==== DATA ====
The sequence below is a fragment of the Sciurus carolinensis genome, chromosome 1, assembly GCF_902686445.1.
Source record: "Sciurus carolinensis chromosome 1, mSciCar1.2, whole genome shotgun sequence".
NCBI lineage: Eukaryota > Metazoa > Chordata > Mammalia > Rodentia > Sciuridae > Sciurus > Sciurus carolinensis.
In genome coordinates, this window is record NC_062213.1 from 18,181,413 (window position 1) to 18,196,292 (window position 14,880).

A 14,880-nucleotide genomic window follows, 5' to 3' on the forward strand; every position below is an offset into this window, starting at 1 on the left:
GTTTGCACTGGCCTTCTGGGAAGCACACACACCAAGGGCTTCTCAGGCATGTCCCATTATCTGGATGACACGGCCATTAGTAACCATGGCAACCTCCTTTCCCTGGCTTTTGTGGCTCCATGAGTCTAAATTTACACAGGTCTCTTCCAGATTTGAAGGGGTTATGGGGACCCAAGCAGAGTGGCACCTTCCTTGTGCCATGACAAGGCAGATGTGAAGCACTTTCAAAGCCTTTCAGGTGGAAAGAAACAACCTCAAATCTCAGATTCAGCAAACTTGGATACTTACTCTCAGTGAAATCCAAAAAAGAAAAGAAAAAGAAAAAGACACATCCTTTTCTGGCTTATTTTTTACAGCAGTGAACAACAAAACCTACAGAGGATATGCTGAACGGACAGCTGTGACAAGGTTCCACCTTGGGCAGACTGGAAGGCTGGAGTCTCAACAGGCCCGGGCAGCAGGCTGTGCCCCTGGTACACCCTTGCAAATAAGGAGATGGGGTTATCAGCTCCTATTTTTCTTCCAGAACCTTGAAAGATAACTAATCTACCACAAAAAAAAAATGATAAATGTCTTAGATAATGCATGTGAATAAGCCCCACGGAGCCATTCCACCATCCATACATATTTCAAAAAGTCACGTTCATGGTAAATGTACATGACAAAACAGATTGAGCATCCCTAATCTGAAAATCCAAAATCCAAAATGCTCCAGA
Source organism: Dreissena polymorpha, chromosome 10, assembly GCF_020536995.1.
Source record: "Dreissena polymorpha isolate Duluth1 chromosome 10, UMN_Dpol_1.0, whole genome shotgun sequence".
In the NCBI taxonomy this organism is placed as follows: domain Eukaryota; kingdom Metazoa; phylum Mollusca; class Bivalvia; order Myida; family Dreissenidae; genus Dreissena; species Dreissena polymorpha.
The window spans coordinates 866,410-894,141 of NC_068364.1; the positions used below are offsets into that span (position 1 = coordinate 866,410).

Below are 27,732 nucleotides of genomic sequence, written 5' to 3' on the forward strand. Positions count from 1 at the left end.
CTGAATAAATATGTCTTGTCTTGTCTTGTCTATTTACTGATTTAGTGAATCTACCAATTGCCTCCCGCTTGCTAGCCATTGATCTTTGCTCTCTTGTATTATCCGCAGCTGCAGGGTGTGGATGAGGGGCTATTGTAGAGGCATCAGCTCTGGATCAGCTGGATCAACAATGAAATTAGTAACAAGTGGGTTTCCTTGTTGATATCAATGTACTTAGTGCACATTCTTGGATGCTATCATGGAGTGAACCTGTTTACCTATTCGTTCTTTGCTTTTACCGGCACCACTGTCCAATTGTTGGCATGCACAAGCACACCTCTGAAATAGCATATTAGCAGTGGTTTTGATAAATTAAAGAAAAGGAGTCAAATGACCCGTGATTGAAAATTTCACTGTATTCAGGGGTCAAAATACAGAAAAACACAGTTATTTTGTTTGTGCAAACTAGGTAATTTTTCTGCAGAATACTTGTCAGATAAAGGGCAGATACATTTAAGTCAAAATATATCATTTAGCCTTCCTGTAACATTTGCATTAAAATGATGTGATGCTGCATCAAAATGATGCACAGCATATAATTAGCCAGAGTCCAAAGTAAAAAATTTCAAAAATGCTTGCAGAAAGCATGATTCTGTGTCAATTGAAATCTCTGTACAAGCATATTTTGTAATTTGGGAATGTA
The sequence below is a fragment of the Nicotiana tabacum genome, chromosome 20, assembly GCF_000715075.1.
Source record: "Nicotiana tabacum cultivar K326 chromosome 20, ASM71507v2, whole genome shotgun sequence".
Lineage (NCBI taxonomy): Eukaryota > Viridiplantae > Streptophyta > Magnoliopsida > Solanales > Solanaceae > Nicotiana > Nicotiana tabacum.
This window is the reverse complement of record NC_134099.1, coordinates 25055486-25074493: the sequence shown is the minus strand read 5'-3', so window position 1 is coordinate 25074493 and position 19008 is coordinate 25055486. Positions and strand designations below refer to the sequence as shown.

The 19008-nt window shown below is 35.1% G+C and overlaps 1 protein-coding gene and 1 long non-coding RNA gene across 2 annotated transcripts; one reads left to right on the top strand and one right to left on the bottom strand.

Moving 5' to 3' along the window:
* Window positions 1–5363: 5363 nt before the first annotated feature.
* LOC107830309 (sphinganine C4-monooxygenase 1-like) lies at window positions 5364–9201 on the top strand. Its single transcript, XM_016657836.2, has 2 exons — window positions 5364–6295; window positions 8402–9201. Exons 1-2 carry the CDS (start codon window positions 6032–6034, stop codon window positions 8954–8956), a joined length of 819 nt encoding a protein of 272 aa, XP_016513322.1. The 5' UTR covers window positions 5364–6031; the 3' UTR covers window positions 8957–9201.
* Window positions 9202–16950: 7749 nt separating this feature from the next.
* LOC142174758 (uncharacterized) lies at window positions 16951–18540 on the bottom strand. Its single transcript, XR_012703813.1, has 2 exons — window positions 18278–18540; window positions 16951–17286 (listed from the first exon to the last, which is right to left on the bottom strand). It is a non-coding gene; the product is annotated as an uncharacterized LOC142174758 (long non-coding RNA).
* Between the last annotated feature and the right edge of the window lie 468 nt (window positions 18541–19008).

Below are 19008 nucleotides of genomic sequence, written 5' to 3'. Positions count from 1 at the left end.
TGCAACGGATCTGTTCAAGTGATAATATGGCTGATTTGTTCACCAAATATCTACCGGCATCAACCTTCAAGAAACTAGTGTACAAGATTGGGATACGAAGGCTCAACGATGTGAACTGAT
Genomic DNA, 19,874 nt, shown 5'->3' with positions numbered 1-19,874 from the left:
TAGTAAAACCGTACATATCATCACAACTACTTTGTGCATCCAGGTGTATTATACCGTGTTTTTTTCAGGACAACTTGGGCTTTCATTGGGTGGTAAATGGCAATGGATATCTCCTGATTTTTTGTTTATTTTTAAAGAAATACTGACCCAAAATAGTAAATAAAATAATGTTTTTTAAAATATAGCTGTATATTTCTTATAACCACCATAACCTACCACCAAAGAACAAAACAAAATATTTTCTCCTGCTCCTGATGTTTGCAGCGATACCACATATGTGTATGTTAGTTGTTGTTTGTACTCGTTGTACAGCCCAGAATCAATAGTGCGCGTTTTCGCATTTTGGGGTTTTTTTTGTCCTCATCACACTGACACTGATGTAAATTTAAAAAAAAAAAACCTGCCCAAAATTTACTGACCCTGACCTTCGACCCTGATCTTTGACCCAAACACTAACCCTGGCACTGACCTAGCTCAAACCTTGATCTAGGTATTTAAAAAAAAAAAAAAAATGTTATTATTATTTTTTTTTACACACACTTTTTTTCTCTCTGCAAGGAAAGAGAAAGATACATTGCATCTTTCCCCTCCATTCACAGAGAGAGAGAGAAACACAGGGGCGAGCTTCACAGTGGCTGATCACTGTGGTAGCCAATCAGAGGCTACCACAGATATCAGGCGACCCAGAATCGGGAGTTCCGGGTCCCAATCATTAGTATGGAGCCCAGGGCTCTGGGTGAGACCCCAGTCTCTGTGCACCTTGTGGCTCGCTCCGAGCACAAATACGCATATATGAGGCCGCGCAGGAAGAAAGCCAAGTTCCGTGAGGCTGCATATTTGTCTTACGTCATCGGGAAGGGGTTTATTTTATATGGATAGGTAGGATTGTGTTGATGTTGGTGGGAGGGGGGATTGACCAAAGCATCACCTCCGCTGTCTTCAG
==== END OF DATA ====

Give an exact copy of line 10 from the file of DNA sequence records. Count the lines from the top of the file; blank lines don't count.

The window spans coordinates 866,410-894,141 of NC_068364.1; the positions used below are offsets into that span (position 1 = coordinate 866,410).